Just issue any transaction on SPI and dump the data. This will take care of cycling CS. Or you can control CS manually using outputPort.

I think max is 18Mhz

Yes, this is how SPI works, it swaps data between teh sides so when you TX you always RX


This is kind of what I’m doing right now - when I setup my SPI port, I do a single read and disgegard the data…

How can you control the CS port manually without lying to the SPI object when you instantiate it? If I use the same pin for my outputPort as I do in my SPI configuration, the Panda throws an exception and exits all running code. I don’t know that exception off the top of my head, but I’m sure I can get it tonight.

Okay; I’m not sure I was clear enough about the question. does the RX byte array get filled while the TX byte array is being sent? I’m not asking about within the same writeRead() in a sequential fashion, I’m asking about the exact same time. As I’m shifting each bit out via my write byte array, is data being shifted into my read byte array?


Set your SPI config to use GPIO_NONE for CS then use the pin anyway you like



Brochure says that SPI1 is on Di11->Di13 and SPI2 on UEXT


Okay, I’m up and running with the MCP3208, but I’m not happy with the lack of speed from the Panda. Regardless of how fast I set my SPI transfer mode, I am only able to sample just over 2.2KHz with the Panda - is this a limitation of the hardware itself or is something else going on?

I’m simply getting data from the MCP3208 via SPI, figuring out what the value is (bitshifting and bitmasking the data from the SPI receive byte array) and then incrementing another integer variable. I’m not outputting anything to the debug window until after 10000 iterations, and then I stop altogether. This takes around 4400Ms to complete, giving me my 2200 samples per second.

Unfortunately, the idea behind me upgrading to the USBizi based hardware was to get better performance than the bit-banging I was doing with an Arduino for my project. The Arduino can log at 2.5KHz with the Atmel chip while sending that data via 56K Serial to a computer. Without any serial transfer, I can log well over 3KHz with the Arduino. And yes, the Arduino is also doing all the same bitwise math as the Panda is doing. What gives?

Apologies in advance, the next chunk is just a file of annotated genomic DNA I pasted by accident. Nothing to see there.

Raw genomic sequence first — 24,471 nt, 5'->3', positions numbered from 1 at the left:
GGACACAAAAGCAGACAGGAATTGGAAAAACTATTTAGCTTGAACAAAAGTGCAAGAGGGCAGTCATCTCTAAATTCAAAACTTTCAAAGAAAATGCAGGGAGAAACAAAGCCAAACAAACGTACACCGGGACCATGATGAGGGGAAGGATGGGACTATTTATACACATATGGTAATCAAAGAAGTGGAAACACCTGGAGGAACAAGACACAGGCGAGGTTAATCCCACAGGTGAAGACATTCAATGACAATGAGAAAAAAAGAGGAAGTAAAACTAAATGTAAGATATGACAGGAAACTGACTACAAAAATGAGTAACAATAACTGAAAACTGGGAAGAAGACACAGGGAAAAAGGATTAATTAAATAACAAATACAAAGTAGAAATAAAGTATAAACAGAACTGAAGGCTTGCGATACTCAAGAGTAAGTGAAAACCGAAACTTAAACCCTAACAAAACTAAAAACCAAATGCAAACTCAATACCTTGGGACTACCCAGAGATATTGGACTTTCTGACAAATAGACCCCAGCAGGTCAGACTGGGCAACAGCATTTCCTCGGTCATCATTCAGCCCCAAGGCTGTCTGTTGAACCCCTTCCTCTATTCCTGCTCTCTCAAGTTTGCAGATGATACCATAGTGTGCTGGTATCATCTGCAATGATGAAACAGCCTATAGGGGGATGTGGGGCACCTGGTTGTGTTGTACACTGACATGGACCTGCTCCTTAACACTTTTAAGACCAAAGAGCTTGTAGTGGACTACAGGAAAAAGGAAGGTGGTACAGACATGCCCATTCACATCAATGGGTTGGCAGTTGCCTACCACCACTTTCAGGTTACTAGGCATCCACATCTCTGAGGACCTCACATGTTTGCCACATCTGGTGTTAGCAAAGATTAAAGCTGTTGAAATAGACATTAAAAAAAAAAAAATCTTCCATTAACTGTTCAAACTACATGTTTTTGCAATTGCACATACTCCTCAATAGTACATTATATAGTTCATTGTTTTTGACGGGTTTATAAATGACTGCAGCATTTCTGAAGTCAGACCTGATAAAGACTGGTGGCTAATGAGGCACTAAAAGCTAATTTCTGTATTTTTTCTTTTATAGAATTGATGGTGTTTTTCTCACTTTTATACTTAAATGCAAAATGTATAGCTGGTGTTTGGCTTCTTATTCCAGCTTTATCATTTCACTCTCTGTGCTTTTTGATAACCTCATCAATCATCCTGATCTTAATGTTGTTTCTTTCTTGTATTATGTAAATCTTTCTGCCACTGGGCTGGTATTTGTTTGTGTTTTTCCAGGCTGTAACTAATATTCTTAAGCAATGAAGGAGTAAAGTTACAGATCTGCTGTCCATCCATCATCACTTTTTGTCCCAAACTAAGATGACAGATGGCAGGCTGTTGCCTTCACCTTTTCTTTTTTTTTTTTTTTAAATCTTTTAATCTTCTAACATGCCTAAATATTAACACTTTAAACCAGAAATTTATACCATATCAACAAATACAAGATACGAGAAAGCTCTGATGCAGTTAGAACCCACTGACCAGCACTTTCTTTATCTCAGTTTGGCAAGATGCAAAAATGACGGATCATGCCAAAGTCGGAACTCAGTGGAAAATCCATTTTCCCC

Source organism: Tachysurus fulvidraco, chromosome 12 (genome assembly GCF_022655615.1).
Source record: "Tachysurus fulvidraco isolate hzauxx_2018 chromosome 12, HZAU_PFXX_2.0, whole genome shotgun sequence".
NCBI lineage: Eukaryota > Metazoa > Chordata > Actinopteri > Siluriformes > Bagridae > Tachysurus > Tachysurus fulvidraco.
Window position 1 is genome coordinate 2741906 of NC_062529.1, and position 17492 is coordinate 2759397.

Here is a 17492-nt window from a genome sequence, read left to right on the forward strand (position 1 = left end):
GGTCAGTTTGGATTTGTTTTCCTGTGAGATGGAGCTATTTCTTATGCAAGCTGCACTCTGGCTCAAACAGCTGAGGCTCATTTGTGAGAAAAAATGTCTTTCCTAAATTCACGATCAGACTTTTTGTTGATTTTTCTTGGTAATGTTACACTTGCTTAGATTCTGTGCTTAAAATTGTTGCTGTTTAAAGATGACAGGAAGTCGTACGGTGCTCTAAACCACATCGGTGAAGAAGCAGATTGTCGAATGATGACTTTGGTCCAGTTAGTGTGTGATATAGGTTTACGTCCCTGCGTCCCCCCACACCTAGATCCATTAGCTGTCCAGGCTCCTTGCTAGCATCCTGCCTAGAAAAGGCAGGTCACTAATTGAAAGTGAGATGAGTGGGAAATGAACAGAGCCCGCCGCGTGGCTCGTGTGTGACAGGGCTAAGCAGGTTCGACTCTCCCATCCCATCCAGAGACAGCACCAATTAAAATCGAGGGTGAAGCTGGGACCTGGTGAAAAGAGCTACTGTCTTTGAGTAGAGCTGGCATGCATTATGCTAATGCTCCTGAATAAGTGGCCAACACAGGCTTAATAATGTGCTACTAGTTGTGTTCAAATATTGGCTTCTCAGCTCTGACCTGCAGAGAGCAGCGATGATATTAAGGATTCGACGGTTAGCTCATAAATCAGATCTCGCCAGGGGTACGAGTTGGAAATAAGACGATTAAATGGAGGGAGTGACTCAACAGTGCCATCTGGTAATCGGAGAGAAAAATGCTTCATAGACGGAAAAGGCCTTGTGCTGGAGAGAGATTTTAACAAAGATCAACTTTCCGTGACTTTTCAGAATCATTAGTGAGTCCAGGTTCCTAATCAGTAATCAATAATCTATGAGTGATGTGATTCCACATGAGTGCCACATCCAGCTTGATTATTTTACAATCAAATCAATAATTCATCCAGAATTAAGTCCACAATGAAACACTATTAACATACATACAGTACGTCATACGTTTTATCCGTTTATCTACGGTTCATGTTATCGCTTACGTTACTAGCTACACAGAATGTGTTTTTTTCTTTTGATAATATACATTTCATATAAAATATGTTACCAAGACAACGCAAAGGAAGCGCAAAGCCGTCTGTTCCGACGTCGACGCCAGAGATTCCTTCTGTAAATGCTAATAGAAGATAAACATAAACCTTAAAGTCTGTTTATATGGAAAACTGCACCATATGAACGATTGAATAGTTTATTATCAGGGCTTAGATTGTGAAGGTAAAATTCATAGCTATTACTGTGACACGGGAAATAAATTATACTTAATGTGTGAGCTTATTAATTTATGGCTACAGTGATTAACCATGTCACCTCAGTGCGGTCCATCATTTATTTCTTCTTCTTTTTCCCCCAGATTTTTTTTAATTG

If you post your code I’m sure someone could give you some pointers. Without seeing exactly how you are doing things it is impossible to make suggestions.


Here you go:

using System;
using Microsoft.SPOT;
using Microsoft.SPOT.Hardware;
using Microsoft.SPOT.Time;
using GHIElectronics.NETMF.FEZ;
using GHIElectronics.NETMF.Hardware;
using GHIElectronics.NETMF.IO;

namespace MCP3208_Reading
    public class Program
        static bool ledState = false;
        static OutputPort led = new OutputPort((Cpu.Pin)FEZ_Pin.Digital.LED, ledState);
        static Cpu.Pin SSELPin = (Cpu.Pin)FEZ_Pin.Digital.Di10;
        static SPI spi = new SPI(new SPI.Configuration(SSELPin, false, 0, 0, false, true, 10000, SPI.SPI_module.SPI1));
        static byte[] writeData = new byte[1];
        static byte[] readData = new byte[4];
        static short ADCVal = 0;
        static long sampleCount = 0;
        public static void Main()
            // Init the ADC by doing one measurement, and doing nothing with it (this sample is invalid.)
            spi.Write(new byte[1]);
            // Thread.Sleep(100);

            int startTick = Environment.TickCount;

            while (sampleCount <= 10000)
                writeData[0] = 0x1F; // What are we writing? 0x18 says A0, 0x1F is A7
                spi.WriteRead(writeData, readData, 1); // Skip the first byte

                ADCVal = (short)((readData[0] << 6) + (readData[1] >> 2));
                ADCVal &= 0xfff; // We only want the rightmost 12 bits
                if (sampleCount %1000 == 1)
                    // Debug.Print("0: " + readData[0] + " 1: " + readData[1] + " 2: " + readData[2] + " 3: " + readData[3] + " ADCVal: " + (short)ADCVal);
                    ledState = !ledState;

            int endTick = Environment.TickCount;

            Debug.Print("Time Taken: " + (int)(endTick - startTick));


Removing the modulus operator gets me just over 2600 samples per second, still far short of what I think I should be able to get out of a Panda via SPI. The intention is to log this (and other data) to a SD card; I’m sure that will slow my sample rate down, too.